Vice Media is moving to a 60,000-square-foot former warehouse in Williamsburg, Brooklyn, which will reportedly help it add 525 more employees to its current staff of 400.
The Wall Street Journal has laid off between 20 and 40 employees in recent weeks.
Gawker has launched a new vertical, “Disputations,” which makes public the internal chatter of its employees. At the Nieman Journalism Lab, Caroline O’Donovan discusses Gawker’s desire “to take the private parts” of its writers’ “intelligence and character and turn them into monetizable content.” Will readers bite? On Twitter, NPR’s David Folkenflick complained that Buzzfeed and Gawker have become “fractal-like inside joke machines.” “The feeling of being made privy to what should be a behind-the-scenes conversation is undoubtedly titillating, but inside jokes are not enticing to everyone on the Internet,” O’Donovan points out.
Putnam will publish a memoir by actor Burt Reynolds, titled But Enough About Me, in fall 2015.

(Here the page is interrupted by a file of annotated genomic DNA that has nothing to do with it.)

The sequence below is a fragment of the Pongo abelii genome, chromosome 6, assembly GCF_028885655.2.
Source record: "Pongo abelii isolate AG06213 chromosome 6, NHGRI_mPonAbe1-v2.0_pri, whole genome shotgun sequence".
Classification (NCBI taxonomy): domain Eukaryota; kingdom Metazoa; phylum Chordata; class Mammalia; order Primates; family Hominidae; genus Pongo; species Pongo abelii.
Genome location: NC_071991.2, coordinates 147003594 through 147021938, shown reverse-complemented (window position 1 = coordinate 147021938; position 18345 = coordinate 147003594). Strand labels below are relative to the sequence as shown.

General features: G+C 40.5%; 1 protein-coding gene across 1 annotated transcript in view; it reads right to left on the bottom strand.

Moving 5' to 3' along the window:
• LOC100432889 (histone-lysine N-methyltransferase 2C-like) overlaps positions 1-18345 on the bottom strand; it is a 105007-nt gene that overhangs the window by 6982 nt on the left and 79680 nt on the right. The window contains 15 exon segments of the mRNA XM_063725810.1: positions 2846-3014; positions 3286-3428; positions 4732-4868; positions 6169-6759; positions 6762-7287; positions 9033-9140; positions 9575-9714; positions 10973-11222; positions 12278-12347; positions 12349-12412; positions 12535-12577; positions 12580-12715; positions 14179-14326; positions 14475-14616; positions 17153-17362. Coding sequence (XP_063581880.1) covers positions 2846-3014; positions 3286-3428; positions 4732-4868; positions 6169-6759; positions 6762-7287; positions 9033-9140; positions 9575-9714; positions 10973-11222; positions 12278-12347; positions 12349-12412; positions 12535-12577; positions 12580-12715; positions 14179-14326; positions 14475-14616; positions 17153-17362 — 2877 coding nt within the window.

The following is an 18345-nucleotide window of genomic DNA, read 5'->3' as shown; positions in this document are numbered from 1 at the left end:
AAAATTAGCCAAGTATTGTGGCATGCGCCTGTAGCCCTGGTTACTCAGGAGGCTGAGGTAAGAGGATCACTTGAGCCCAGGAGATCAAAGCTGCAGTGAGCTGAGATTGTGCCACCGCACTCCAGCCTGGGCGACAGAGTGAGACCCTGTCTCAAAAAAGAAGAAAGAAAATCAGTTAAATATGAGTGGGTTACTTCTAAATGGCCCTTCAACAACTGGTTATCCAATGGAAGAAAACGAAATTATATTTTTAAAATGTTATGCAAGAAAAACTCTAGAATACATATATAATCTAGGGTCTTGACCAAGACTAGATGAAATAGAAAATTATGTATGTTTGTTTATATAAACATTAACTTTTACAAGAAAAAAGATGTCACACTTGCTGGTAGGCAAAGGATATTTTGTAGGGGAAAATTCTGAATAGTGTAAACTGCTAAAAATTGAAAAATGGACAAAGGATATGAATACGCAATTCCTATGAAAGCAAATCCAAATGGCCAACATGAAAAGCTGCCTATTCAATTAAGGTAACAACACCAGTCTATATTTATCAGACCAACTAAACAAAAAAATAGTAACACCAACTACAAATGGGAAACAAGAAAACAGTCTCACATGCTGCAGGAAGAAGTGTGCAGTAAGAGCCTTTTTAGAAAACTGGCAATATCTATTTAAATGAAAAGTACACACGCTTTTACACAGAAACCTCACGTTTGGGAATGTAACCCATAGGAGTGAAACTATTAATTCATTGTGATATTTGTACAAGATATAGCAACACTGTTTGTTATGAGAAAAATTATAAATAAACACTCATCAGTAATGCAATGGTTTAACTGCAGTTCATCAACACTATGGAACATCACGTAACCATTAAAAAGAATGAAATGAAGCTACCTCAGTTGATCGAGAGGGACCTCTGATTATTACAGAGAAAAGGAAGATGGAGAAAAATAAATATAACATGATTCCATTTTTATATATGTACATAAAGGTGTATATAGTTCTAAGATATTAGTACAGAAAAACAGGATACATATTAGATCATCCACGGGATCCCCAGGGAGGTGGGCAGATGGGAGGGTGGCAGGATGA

Radio Open Source has unearthed and posted a lost radio interview with David Foster Wallace, which was conducted by Chris Lydon in 1996.
This American Life has left Public Radio International, its distributor of seventeen years. As a Times article about the radio program and its host, Ira Glass, explains, This American Life will now be delivered to stations through the online platform PRX, instead of through public radio’s satellite system. Listeners will likely notice little change—the show will broadcast on the same stations at the same time. The biggest difference is financial: “Gone are a distributor’s financial guarantees.”